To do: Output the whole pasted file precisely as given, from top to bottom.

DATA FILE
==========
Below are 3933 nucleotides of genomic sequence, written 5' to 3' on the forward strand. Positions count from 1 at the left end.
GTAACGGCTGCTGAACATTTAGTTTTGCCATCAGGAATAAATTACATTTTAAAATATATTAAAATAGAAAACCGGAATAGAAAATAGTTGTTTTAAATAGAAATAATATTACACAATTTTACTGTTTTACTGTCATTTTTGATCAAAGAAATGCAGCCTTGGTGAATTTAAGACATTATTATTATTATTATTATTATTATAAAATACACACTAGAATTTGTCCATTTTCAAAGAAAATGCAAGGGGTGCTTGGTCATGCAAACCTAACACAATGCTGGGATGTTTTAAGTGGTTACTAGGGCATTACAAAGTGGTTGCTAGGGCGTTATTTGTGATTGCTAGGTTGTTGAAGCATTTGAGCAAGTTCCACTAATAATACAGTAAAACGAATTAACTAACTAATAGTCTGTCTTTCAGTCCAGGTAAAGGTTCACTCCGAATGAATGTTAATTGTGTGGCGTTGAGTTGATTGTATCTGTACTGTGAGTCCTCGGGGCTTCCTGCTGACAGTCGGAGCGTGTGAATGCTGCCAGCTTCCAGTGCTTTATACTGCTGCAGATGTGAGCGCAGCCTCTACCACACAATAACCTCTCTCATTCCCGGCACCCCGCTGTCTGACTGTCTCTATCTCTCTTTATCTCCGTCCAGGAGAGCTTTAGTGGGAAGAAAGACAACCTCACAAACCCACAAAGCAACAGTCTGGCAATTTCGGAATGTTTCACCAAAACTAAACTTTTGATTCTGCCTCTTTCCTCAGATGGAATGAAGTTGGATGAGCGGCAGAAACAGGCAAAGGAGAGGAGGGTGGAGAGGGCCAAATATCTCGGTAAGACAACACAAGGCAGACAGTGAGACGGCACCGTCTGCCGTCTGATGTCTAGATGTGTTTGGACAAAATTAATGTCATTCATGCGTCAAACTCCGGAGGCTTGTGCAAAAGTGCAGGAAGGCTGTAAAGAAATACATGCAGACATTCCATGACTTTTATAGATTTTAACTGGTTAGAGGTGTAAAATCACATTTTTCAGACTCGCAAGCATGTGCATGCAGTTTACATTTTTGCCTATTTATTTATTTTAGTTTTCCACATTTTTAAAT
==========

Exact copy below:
Below are 3933 nucleotides of genomic sequence, written 5' to 3' on the forward strand. Positions count from 1 at the left end.
GTAACGGCTGCTGAACATTTAGTTTTGCCATCAGGAATAAATTACATTTTAAAATATATTAAAATAGAAAACCGGAATAGAAAATAGTTGTTTTAAATAGAAATAATATTACACAATTTTACTGTTTTACTGTCATTTTTGATCAAAGAAATGCAGCCTTGGTGAATTTAAGACATTATTATTATTATTATTATTATTATAAAATACACACTAGAATTTGTCCATTTTCAAAGAAAATGCAAGGGGTGCTTGGTCATGCAAACCTAACACAATGCTGGGATGTTTTAAGTGGTTACTAGGGCATTACAAAGTGGTTGCTAGGGCGTTATTTGTGATTGCTAGGTTGTTGAAGCATTTGAGCAAGTTCCACTAATAATACAGTAAAACGAATTAACTAACTAATAGTCTGTCTTTCAGTCCAGGTAAAGGTTCACTCCGAATGAATGTTAATTGTGTGGCGTTGAGTTGATTGTATCTGTACTGTGAGTCCTCGGGGCTTCCTGCTGACAGTCGGAGCGTGTGAATGCTGCCAGCTTCCAGTGCTTTATACTGCTGCAGATGTGAGCGCAGCCTCTACCACACAATAACCTCTCTCATTCCCGGCACCCCGCTGTCTGACTGTCTCTATCTCTCTTTATCTCCGTCCAGGAGAGCTTTAGTGGGAAGAAAGACAACCTCACAAACCCACAAAGCAACAGTCTGGCAATTTCGGAATGTTTCACCAAAACTAAACTTTTGATTCTGCCTCTTTCCTCAGATGGAATGAAGTTGGATGAGCGGCAGAAACAGGCAAAGGAGAGGAGGGTGGAGAGGGCCAAATATCTCGGTAAGACAACACAAGGCAGACAGTGAGACGGCACCGTCTGCCGTCTGATGTCTAGATGTGTTTGGACAAAATTAATGTCATTCATGCGTCAAACTCCGGAGGCTTGTGCAAAAGTGCAGGAAGGCTGTAAAGAAATACATGCAGACATTCCATGACTTTTATAGATTTTAACTGGTTAGAGGTGTAAAATCACATTTTTCAGACTCGCAAGCATGTGCATGCAGTTTACATTTTTGCCTATTTATTTATTTTAGTTTTCCACATTTTTAAAT